When explaining the impact of commercial overfishing (or, for that matter, terrestrial hunting) on the predator-prey relationships in an ecosystem, conservationists will often talk in terms of changes in population of various species and it is often portrayed as a domino-like effect. This may make it easier for the layperson to understand - a singular, straight line chain of events - but scientists know that the reality of it is a lot more complex. They will speak in terms of a cascade effect, a bit like a nuclear chain reaction, where one event impacts several others, each impacting several others, and so on.
Because of that complexity, there is still a lot that we do not know as to what happens to an entire marine ecosystem when key predators are eliminated through overfishing. We have a tendency to look at just population numbers, but a recent paper in Ecology documented evidence of changes in prey foraging behavior and how this can have a pervasive effect across an entire reef system.
Researchers focused on the northern Line Islands in the South Pacific and studied the foraging behavior patterns of numerous species, using one pristine reef as a baseline for comparison to other areas that were impacted in various degrees by a loss of key predators through local fishing.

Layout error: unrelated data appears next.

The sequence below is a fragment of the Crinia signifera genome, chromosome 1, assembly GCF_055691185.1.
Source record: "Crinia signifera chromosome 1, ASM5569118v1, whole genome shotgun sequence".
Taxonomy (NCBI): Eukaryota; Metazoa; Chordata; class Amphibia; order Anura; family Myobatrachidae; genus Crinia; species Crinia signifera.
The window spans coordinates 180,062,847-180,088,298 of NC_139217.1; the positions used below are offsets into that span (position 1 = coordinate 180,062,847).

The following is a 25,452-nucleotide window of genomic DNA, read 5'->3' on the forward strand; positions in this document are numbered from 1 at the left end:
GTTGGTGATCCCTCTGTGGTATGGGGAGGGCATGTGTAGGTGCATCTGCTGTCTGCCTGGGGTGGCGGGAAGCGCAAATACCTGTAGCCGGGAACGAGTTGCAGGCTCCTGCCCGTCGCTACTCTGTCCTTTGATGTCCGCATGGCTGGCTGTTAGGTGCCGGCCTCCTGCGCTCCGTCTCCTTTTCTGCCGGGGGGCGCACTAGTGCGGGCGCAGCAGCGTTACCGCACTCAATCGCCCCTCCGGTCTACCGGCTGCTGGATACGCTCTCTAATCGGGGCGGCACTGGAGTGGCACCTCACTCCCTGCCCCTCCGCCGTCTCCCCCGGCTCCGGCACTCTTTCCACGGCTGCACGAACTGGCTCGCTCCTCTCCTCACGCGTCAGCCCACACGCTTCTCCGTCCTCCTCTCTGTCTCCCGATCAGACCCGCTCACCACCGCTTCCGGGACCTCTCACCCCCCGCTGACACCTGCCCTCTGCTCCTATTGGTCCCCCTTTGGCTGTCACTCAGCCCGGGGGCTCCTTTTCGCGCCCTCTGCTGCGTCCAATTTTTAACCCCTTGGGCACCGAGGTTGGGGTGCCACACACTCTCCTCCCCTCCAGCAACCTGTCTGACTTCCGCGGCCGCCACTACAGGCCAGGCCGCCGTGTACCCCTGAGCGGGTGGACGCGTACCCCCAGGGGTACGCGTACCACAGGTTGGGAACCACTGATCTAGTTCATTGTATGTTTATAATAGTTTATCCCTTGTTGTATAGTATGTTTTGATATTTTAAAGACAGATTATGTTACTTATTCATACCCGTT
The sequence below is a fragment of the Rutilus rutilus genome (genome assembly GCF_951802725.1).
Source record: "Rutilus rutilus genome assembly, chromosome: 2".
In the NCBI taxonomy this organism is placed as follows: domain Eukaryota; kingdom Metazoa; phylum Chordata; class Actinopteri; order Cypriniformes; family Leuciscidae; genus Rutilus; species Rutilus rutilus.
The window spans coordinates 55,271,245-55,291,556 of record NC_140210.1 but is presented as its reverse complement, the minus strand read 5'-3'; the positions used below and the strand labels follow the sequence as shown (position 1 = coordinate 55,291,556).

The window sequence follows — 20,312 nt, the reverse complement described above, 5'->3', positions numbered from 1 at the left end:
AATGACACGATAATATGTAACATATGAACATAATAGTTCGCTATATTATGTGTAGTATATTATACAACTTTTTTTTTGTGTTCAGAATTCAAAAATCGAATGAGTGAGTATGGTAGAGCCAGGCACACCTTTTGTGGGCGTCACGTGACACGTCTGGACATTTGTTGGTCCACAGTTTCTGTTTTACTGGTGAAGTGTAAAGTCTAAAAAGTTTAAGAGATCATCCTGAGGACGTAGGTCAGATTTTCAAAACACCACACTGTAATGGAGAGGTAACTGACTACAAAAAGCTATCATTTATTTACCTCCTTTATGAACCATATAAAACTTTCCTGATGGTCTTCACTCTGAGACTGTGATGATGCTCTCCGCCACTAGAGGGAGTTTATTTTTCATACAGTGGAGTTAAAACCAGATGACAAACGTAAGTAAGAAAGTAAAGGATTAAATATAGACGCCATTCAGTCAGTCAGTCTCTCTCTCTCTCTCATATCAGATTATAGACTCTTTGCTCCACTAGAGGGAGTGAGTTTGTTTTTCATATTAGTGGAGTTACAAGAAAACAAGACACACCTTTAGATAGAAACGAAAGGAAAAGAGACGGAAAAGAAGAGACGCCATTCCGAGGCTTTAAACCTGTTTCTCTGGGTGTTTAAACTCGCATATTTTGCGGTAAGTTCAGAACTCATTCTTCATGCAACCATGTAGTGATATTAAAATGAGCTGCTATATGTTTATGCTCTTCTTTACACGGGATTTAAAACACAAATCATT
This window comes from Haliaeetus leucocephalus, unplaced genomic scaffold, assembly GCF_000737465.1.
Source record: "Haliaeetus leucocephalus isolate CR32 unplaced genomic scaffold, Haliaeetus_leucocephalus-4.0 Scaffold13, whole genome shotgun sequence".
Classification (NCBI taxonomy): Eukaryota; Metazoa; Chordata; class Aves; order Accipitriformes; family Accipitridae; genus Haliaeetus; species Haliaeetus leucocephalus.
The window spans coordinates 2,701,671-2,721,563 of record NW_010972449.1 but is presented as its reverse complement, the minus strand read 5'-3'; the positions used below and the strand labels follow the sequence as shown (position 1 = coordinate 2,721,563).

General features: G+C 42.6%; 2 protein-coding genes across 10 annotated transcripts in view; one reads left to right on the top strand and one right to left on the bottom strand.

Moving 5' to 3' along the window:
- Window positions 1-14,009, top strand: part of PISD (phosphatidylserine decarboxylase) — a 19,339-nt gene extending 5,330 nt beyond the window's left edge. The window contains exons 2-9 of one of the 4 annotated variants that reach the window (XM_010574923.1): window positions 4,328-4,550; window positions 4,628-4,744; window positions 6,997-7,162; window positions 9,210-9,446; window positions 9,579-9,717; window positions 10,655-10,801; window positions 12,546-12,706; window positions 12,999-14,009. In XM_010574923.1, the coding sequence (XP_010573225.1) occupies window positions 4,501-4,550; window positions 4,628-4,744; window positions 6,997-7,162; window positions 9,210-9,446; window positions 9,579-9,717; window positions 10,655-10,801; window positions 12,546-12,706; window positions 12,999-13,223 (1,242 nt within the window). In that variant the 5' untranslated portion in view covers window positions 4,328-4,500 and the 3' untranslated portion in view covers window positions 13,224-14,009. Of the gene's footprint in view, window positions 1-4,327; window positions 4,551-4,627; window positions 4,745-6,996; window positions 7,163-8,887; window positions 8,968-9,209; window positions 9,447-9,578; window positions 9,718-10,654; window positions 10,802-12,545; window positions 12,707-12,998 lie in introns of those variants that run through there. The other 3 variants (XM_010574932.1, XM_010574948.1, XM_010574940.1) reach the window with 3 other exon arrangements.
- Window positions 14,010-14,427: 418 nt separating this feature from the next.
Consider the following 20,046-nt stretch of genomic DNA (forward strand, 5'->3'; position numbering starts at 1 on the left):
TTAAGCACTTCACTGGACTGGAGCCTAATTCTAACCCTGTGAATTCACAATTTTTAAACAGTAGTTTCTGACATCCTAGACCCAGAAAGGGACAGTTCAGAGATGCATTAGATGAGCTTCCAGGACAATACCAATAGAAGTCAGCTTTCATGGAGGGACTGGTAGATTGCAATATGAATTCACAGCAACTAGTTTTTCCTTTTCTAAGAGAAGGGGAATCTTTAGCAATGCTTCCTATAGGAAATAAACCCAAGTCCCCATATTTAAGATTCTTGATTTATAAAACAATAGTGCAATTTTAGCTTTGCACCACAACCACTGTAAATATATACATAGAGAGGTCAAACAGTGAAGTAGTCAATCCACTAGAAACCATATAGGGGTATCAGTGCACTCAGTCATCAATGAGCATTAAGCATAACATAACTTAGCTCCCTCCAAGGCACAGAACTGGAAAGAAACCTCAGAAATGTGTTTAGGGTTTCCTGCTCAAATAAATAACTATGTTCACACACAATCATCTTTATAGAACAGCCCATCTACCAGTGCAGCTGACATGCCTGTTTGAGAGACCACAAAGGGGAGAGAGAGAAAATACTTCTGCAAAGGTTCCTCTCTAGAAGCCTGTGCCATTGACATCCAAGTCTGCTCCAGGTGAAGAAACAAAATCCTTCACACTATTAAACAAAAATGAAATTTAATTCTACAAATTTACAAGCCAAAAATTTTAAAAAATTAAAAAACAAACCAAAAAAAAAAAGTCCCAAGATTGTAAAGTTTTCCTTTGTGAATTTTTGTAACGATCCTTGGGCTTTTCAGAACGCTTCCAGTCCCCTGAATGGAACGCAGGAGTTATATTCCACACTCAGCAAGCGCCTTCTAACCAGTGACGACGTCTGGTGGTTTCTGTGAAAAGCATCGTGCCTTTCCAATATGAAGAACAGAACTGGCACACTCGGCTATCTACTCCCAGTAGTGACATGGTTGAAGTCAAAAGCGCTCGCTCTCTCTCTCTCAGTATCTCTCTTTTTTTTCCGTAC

The predator-prey relationship is much more than "the big fish eats the little fish." Fundamentally, that may be true but there are also factors such as when and where prey forage that enter into the equation. Some animals maintain certain depth ranges or preferred areas around the reef, or they had particular times of day when they would venture out to feed - all offering a certain level of risk and effecting behavior designed to give them the best chance of survival.
The researchers in the Line Islands found that, with the loss of a predator, prey behavior changed over multiple species, and this, in essence, really upsets the applecart of ecological balance. In fact, the article proposed that, while there can certainly be changes in population numbers of various prey species (which can include predators of smaller species - remember, just about everybody is eating somebody else in the ocean), the changes in foraging behavior could be the more important issue with its effects rippling through the entire complex web of relationships that help to make up a healthy marine ecosystem.
We live in a very complex world, but we have a tendency to prefer our answers or solutions to be neat and simple. Unfortunately, nature hasn't successfully evolved over millions of years in a straight "A + B = C" fashion. With each day, scientists are learning more about that complexity and what profound effects we are having on it.
You can order the complete article from Ecology.